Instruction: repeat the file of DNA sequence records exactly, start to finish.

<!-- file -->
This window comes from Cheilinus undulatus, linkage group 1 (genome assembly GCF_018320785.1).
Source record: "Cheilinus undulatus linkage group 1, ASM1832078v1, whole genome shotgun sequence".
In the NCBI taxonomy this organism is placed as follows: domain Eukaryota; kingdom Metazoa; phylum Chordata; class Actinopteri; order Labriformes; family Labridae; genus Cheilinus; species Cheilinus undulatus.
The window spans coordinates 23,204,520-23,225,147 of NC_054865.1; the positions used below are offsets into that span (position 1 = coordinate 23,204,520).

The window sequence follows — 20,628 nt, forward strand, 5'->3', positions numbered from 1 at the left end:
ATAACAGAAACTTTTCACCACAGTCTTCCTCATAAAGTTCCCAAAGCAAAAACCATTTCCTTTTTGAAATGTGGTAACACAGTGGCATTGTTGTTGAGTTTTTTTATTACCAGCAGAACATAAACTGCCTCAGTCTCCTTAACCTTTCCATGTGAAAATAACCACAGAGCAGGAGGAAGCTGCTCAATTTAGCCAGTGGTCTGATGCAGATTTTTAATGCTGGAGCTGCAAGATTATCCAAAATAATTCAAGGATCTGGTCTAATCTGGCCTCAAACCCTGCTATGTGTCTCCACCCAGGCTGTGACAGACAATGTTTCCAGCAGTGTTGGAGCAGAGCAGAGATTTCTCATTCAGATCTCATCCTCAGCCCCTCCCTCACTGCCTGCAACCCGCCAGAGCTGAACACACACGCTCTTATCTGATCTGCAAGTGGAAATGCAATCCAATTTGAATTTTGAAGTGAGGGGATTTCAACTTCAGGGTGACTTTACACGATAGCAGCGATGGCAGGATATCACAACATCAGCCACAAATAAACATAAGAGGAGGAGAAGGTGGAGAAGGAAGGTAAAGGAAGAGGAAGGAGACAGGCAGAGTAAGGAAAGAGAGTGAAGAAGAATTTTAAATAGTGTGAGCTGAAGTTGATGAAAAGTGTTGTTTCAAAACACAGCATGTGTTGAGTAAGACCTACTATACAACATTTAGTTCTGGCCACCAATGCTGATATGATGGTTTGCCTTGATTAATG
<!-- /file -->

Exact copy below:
This window comes from Cheilinus undulatus, linkage group 1 (genome assembly GCF_018320785.1).
Source record: "Cheilinus undulatus linkage group 1, ASM1832078v1, whole genome shotgun sequence".
In the NCBI taxonomy this organism is placed as follows: domain Eukaryota; kingdom Metazoa; phylum Chordata; class Actinopteri; order Labriformes; family Labridae; genus Cheilinus; species Cheilinus undulatus.
The window spans coordinates 23,204,520-23,225,147 of NC_054865.1; the positions used below are offsets into that span (position 1 = coordinate 23,204,520).

The window sequence follows — 20,628 nt, forward strand, 5'->3', positions numbered from 1 at the left end:
ATAACAGAAACTTTTCACCACAGTCTTCCTCATAAAGTTCCCAAAGCAAAAACCATTTCCTTTTTGAAATGTGGTAACACAGTGGCATTGTTGTTGAGTTTTTTTATTACCAGCAGAACATAAACTGCCTCAGTCTCCTTAACCTTTCCATGTGAAAATAACCACAGAGCAGGAGGAAGCTGCTCAATTTAGCCAGTGGTCTGATGCAGATTTTTAATGCTGGAGCTGCAAGATTATCCAAAATAATTCAAGGATCTGGTCTAATCTGGCCTCAAACCCTGCTATGTGTCTCCACCCAGGCTGTGACAGACAATGTTTCCAGCAGTGTTGGAGCAGAGCAGAGATTTCTCATTCAGATCTCATCCTCAGCCCCTCCCTCACTGCCTGCAACCCGCCAGAGCTGAACACACACGCTCTTATCTGATCTGCAAGTGGAAATGCAATCCAATTTGAATTTTGAAGTGAGGGGATTTCAACTTCAGGGTGACTTTACACGATAGCAGCGATGGCAGGATATCACAACATCAGCCACAAATAAACATAAGAGGAGGAGAAGGTGGAGAAGGAAGGTAAAGGAAGAGGAAGGAGACAGGCAGAGTAAGGAAAGAGAGTGAAGAAGAATTTTAAATAGTGTGAGCTGAAGTTGATGAAAAGTGTTGTTTCAAAACACAGCATGTGTTGAGTAAGACCTACTATACAACATTTAGTTCTGGCCACCAATGCTGATATGATGGTTTGCCTTGATTAATG